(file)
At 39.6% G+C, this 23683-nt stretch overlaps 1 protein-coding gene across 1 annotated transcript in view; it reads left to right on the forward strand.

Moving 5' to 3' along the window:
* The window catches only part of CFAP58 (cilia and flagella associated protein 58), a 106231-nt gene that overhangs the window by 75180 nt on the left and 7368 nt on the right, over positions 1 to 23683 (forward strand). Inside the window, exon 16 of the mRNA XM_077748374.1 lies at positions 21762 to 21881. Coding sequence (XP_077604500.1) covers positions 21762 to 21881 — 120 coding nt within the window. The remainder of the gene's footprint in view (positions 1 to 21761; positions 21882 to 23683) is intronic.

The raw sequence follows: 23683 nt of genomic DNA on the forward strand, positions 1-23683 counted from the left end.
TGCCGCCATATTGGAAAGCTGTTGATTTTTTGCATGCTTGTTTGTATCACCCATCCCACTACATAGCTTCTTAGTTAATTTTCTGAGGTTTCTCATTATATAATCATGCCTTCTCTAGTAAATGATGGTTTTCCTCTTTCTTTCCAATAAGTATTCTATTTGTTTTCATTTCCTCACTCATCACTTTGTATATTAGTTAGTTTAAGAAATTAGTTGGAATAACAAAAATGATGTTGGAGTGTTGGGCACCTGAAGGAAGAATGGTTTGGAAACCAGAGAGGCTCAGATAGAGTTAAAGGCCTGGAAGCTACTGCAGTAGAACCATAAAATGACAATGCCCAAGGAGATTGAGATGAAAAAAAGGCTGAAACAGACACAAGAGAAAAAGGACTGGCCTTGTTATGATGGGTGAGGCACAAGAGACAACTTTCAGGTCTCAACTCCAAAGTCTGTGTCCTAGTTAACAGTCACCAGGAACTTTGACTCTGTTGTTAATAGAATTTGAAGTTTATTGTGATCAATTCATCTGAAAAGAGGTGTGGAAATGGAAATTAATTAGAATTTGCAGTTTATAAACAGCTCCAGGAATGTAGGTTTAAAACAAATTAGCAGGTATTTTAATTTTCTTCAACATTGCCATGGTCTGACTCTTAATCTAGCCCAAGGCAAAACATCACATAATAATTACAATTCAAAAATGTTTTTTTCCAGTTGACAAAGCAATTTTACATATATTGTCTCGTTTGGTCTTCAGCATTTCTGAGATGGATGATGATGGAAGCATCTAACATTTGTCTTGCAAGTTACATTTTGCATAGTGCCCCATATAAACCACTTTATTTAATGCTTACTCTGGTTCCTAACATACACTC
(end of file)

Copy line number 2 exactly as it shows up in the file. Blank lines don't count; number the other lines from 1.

Moving 5' to 3' along the window: